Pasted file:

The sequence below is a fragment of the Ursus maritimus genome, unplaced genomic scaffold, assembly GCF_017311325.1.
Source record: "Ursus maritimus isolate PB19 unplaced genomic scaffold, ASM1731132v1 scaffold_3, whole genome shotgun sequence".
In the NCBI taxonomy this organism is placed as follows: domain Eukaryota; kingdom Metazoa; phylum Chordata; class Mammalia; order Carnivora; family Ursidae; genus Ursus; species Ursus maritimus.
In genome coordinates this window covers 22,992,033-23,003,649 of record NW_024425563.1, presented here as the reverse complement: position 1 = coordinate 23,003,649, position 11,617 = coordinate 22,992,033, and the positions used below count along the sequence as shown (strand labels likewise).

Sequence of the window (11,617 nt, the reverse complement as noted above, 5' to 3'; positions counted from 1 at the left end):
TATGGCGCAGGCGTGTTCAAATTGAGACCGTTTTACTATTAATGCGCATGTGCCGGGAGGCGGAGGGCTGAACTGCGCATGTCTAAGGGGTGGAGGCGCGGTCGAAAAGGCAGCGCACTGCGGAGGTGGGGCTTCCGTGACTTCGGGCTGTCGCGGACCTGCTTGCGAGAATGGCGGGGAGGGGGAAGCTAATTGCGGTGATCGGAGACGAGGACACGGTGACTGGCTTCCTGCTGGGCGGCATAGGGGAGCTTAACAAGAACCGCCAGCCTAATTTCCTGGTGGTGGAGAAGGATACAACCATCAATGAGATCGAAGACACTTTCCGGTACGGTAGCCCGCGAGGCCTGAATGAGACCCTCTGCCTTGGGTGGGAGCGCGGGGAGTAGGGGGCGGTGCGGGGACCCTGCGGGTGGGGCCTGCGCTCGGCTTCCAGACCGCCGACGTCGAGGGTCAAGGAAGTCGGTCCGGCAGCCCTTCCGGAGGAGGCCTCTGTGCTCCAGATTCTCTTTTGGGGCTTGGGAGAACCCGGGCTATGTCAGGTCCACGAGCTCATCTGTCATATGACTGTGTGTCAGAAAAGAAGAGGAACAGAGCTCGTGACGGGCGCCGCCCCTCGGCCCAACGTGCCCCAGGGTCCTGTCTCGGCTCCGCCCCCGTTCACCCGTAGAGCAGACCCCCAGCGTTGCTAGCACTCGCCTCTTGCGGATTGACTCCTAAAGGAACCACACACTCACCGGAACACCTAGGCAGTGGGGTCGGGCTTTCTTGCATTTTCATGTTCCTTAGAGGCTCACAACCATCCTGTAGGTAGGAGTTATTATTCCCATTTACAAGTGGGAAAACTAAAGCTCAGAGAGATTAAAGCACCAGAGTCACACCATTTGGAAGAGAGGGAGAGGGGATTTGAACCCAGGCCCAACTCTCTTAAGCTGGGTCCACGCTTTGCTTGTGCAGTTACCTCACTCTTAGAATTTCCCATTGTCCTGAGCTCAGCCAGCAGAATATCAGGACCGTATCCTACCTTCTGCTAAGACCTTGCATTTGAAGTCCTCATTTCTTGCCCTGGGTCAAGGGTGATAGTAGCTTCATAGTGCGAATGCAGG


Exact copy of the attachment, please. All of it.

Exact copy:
The sequence below is a fragment of the Ursus maritimus genome, unplaced genomic scaffold, assembly GCF_017311325.1.
Source record: "Ursus maritimus isolate PB19 unplaced genomic scaffold, ASM1731132v1 scaffold_3, whole genome shotgun sequence".
In the NCBI taxonomy this organism is placed as follows: domain Eukaryota; kingdom Metazoa; phylum Chordata; class Mammalia; order Carnivora; family Ursidae; genus Ursus; species Ursus maritimus.
In genome coordinates this window covers 22,992,033-23,003,649 of record NW_024425563.1, presented here as the reverse complement: position 1 = coordinate 23,003,649, position 11,617 = coordinate 22,992,033, and the positions used below count along the sequence as shown (strand labels likewise).

Sequence of the window (11,617 nt, the reverse complement as noted above, 5' to 3'; positions counted from 1 at the left end):
TATGGCGCAGGCGTGTTCAAATTGAGACCGTTTTACTATTAATGCGCATGTGCCGGGAGGCGGAGGGCTGAACTGCGCATGTCTAAGGGGTGGAGGCGCGGTCGAAAAGGCAGCGCACTGCGGAGGTGGGGCTTCCGTGACTTCGGGCTGTCGCGGACCTGCTTGCGAGAATGGCGGGGAGGGGGAAGCTAATTGCGGTGATCGGAGACGAGGACACGGTGACTGGCTTCCTGCTGGGCGGCATAGGGGAGCTTAACAAGAACCGCCAGCCTAATTTCCTGGTGGTGGAGAAGGATACAACCATCAATGAGATCGAAGACACTTTCCGGTACGGTAGCCCGCGAGGCCTGAATGAGACCCTCTGCCTTGGGTGGGAGCGCGGGGAGTAGGGGGCGGTGCGGGGACCCTGCGGGTGGGGCCTGCGCTCGGCTTCCAGACCGCCGACGTCGAGGGTCAAGGAAGTCGGTCCGGCAGCCCTTCCGGAGGAGGCCTCTGTGCTCCAGATTCTCTTTTGGGGCTTGGGAGAACCCGGGCTATGTCAGGTCCACGAGCTCATCTGTCATATGACTGTGTGTCAGAAAAGAAGAGGAACAGAGCTCGTGACGGGCGCCGCCCCTCGGCCCAACGTGCCCCAGGGTCCTGTCTCGGCTCCGCCCCCGTTCACCCGTAGAGCAGACCCCCAGCGTTGCTAGCACTCGCCTCTTGCGGATTGACTCCTAAAGGAACCACACACTCACCGGAACACCTAGGCAGTGGGGTCGGGCTTTCTTGCATTTTCATGTTCCTTAGAGGCTCACAACCATCCTGTAGGTAGGAGTTATTATTCCCATTTACAAGTGGGAAAACTAAAGCTCAGAGAGATTAAAGCACCAGAGTCACACCATTTGGAAGAGAGGGAGAGGGGATTTGAACCCAGGCCCAACTCTCTTAAGCTGGGTCCACGCTTTGCTTGTGCAGTTACCTCACTCTTAGAATTTCCCATTGTCCTGAGCTCAGCCAGCAGAATATCAGGACCGTATCCTACCTTCTGCTAAGACCTTGCATTTGAAGTCCTCATTTCTTGCCCTGGGTCAAGGGTGATAGTAGCTTCATAGTGCGAATGCAGG